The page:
Assessing the Validity of the Ride Motion Simulator for a Remote Vehicle Control Task
DCS CORP ALEXANDRIA VA
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The lightweight, fast-moving design proposed for operations occurring within 5-10 years requires Soldiers riding as passengers in moving vehicles to perform operations previously conducted only in stationary environments. Operating under motion conditions can lead to performance degradations associated with physical perturbations and conflicting sensory inputs, which are associated with motion sickness. Full-motion simulators offer the flexibility to model and rapidly test multiple vehicle profiles and crew station design configurations while providing increased experimental control. However, a major concern is whether or not a simulator can evoke the behavioral responses observed in real life. This validation study compares the results of two complementary experiments that examined task performance while operators underwent either simulated or actual vehicle motion. Driving performance indicated differences between the experiments for several measures, while motion sickness questionnaire subscales indicated similar patterns of results across both experiments. Overall, support was found for both absolute and relative validity of using the simulator to examine issues related to motion sickness, but not for performance measures. Our results support the premise that simulators can be valuable for inducing specific types of real-life behaviors that will be inherent to designs proposed for future forces.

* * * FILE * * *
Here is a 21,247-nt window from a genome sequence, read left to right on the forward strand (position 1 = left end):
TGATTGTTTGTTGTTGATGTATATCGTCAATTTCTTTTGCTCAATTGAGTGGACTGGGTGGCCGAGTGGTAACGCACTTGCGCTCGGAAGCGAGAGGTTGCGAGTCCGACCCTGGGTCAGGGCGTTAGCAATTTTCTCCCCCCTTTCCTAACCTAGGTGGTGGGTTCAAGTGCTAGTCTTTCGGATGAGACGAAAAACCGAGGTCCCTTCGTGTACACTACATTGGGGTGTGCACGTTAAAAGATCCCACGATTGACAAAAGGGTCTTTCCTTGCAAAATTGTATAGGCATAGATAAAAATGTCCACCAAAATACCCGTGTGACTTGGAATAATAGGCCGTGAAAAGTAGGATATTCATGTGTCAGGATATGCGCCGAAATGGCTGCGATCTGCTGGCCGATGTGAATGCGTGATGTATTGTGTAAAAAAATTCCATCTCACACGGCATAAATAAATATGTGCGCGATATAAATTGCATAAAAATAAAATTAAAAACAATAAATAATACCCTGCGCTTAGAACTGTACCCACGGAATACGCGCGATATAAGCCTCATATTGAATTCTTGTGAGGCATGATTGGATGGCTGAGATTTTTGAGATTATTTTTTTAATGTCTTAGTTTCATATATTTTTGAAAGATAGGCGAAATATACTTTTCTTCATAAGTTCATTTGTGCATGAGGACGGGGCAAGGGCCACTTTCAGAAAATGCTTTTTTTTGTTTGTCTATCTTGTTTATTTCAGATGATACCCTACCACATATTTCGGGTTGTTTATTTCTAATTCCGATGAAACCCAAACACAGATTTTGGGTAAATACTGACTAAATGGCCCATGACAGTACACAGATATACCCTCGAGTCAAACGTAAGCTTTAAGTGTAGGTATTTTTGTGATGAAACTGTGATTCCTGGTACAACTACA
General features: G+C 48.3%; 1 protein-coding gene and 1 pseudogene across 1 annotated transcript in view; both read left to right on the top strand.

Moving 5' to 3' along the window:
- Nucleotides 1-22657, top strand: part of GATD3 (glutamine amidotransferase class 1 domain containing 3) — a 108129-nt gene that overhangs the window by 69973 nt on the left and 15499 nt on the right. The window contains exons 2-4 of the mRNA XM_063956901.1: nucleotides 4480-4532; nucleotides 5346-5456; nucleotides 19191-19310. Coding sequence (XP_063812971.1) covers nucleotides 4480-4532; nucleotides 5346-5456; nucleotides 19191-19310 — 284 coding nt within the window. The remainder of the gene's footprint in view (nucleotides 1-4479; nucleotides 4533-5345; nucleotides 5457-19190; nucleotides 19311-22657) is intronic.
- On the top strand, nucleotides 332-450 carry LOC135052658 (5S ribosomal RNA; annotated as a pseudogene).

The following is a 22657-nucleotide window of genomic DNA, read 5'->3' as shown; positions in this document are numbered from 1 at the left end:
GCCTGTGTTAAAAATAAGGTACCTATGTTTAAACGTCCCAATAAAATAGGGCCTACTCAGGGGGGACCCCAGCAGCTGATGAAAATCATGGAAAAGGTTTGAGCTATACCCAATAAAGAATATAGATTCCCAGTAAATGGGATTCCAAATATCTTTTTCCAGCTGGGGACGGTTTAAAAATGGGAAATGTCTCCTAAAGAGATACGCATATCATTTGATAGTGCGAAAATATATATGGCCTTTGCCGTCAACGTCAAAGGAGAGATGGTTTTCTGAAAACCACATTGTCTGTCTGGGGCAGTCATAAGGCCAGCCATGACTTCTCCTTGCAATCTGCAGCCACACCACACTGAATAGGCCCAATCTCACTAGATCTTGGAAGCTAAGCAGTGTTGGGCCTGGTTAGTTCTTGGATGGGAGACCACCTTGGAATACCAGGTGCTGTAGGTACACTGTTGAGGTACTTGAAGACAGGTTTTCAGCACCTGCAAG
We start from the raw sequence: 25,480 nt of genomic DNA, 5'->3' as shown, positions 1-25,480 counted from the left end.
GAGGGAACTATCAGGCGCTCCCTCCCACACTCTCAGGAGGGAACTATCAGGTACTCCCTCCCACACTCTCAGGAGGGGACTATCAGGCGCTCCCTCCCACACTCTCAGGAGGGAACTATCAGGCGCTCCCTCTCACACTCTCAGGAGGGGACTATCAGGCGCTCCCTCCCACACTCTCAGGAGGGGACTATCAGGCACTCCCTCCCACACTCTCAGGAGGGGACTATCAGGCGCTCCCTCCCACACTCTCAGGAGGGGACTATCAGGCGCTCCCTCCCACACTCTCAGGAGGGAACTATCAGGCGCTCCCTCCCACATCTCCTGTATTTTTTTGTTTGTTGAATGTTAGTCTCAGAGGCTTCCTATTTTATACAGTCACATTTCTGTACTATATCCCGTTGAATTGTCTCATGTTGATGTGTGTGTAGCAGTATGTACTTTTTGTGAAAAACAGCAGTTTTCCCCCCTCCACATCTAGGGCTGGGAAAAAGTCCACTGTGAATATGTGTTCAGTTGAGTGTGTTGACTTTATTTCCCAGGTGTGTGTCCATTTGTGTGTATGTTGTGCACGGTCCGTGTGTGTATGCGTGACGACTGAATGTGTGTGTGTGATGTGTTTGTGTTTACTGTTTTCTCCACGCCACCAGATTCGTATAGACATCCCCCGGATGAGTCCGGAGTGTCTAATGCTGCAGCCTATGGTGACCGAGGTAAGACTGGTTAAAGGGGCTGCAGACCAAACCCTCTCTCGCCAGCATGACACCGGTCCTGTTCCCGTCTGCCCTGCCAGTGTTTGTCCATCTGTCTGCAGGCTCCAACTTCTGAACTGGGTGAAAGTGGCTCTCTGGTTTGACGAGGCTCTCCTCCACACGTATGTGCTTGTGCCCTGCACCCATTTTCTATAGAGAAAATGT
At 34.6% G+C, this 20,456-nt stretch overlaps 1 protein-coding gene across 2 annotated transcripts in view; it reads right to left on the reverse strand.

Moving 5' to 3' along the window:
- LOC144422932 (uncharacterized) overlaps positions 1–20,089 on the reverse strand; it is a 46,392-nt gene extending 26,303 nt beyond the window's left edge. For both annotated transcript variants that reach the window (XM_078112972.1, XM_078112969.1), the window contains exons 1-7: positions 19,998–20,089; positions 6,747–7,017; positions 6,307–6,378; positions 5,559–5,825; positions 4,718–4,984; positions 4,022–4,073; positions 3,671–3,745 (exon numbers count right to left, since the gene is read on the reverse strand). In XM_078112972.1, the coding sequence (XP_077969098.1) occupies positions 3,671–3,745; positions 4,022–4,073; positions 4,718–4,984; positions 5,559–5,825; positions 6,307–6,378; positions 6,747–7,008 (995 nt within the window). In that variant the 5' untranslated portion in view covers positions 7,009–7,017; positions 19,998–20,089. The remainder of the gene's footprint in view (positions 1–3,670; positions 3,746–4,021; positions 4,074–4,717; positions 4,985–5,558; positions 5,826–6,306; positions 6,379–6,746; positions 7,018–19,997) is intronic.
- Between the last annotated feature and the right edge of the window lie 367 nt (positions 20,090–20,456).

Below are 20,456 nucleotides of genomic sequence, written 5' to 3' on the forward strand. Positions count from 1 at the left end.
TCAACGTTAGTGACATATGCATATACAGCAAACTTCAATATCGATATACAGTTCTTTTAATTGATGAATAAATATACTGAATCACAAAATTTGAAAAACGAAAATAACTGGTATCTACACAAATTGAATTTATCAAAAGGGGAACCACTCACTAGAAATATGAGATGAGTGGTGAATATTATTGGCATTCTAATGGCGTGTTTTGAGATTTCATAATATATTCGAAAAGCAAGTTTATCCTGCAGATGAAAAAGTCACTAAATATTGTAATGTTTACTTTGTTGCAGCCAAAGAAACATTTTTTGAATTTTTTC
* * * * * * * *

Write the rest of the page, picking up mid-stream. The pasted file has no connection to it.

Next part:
- Test Facilities, Equipment and Methods
- Combat Vehicles
- Human Factors Engineering and Man Machine Systems